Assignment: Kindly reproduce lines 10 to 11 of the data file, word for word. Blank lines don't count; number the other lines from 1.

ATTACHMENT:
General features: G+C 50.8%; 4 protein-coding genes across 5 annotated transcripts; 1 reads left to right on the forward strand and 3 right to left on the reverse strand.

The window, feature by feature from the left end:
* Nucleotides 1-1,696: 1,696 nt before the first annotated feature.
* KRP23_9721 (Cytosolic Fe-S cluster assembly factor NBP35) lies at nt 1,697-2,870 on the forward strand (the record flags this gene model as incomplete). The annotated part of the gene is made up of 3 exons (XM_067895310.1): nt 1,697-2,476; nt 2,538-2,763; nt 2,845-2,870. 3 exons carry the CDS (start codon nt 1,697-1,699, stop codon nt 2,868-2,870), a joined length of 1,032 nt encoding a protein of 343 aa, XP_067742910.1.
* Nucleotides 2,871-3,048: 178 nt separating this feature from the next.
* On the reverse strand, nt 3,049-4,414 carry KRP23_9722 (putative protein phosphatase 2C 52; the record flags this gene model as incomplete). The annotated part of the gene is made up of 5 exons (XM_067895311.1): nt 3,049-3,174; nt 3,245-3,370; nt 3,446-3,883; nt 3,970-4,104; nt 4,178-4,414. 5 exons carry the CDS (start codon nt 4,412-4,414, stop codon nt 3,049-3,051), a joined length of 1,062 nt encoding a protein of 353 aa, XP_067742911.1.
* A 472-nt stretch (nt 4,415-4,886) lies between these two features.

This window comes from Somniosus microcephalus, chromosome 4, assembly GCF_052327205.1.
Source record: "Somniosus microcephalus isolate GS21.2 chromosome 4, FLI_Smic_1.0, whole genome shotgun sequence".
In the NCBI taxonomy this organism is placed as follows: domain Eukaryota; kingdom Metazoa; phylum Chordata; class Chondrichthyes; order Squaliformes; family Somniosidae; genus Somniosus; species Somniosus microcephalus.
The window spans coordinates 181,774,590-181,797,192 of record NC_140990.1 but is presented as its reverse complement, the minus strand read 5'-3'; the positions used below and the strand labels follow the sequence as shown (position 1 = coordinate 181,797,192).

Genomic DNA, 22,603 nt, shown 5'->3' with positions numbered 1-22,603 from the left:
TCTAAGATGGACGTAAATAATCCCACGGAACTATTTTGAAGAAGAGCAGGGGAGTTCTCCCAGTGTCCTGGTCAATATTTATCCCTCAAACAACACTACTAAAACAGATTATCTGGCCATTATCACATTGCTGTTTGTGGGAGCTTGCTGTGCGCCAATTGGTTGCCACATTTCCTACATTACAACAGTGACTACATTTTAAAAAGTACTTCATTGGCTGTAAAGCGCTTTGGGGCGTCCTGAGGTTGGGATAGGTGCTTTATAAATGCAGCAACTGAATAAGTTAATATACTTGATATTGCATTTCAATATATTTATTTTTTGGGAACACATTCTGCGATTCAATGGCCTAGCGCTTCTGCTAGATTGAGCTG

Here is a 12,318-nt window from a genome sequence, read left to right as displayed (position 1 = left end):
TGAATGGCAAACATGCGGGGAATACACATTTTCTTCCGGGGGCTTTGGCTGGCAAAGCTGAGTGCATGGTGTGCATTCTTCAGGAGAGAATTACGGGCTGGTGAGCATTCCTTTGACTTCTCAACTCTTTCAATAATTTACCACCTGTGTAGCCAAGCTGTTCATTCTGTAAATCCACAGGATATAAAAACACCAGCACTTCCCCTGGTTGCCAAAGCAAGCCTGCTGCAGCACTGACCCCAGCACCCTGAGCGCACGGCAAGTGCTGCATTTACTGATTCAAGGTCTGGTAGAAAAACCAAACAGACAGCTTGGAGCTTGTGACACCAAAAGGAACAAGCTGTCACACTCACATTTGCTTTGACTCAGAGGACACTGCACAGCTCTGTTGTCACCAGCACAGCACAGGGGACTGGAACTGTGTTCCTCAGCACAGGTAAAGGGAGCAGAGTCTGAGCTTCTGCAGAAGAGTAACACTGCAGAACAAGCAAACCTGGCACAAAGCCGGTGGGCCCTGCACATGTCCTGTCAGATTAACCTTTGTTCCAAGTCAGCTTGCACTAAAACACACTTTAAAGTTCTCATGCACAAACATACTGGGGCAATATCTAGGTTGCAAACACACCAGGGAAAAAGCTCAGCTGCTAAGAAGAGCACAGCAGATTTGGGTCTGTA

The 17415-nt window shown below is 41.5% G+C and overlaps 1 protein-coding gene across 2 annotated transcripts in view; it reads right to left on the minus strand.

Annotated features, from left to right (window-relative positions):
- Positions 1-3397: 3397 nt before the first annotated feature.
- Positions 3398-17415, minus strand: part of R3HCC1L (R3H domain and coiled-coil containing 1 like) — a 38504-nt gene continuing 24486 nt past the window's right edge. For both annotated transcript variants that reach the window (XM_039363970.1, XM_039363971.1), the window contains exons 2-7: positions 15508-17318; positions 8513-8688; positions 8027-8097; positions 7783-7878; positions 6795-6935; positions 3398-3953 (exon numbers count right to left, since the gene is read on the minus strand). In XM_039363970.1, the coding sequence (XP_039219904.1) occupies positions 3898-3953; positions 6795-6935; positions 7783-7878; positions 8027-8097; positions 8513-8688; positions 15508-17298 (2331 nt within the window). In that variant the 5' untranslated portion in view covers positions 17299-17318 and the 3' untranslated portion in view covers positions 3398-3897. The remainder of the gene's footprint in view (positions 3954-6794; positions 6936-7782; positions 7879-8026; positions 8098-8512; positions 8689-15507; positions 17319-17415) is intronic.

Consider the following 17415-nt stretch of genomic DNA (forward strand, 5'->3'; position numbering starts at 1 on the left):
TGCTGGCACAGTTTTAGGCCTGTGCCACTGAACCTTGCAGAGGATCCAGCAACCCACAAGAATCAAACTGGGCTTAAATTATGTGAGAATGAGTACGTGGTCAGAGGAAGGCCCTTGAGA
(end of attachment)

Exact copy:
In the NCBI taxonomy this organism is placed as follows: domain Eukaryota; kingdom Metazoa; phylum Chordata; class Chondrichthyes; order Squaliformes; family Somniosidae; genus Somniosus; species Somniosus microcephalus.
The window spans coordinates 181,774,590-181,797,192 of record NC_140990.1 but is presented as its reverse complement, the minus strand read 5'-3'; the positions used below and the strand labels follow the sequence as shown (position 1 = coordinate 181,797,192).